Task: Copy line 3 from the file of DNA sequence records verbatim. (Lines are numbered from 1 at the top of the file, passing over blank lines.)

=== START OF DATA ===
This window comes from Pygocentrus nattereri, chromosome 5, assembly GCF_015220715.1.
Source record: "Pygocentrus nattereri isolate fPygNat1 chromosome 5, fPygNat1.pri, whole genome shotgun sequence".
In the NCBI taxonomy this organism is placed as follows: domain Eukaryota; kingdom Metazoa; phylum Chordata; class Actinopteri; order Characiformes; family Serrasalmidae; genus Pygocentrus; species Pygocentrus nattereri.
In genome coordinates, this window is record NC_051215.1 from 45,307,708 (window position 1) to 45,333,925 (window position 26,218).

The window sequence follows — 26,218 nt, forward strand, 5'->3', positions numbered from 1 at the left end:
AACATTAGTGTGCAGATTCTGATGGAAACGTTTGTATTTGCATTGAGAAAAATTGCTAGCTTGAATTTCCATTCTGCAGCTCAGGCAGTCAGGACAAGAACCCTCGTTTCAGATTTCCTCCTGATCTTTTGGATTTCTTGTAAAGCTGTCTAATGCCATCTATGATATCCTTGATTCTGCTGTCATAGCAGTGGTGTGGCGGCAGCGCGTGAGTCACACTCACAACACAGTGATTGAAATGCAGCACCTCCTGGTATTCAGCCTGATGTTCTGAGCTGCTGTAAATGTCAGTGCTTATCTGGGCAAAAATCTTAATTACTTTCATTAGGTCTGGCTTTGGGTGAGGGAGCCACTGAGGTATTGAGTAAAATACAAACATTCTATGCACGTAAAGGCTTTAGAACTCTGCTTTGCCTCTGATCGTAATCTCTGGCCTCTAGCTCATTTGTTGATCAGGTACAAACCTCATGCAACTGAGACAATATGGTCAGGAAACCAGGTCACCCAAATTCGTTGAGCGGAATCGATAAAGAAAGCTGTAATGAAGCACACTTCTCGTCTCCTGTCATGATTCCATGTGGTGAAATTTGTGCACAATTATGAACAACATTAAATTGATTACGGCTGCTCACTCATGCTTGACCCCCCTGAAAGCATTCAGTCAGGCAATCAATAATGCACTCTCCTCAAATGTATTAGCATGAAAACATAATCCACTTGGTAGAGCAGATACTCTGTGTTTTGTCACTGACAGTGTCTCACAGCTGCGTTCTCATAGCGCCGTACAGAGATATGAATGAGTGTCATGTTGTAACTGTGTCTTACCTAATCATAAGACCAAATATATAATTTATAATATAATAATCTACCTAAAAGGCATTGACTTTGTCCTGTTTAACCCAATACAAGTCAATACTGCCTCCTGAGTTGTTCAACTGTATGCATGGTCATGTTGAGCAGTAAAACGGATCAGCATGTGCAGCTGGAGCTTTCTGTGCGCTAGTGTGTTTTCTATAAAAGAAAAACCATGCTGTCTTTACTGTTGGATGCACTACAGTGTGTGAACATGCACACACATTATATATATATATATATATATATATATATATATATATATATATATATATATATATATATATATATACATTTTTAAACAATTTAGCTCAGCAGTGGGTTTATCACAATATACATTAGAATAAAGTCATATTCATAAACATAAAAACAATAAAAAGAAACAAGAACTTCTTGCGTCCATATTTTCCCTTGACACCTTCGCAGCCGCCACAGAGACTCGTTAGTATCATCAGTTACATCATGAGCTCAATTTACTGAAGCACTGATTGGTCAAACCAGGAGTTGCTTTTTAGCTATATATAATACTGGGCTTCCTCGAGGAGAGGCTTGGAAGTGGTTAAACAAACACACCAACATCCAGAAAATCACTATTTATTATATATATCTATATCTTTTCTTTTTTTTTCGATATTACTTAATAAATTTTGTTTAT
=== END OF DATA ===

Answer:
In the NCBI taxonomy this organism is placed as follows: domain Eukaryota; kingdom Metazoa; phylum Chordata; class Actinopteri; order Characiformes; family Serrasalmidae; genus Pygocentrus; species Pygocentrus nattereri.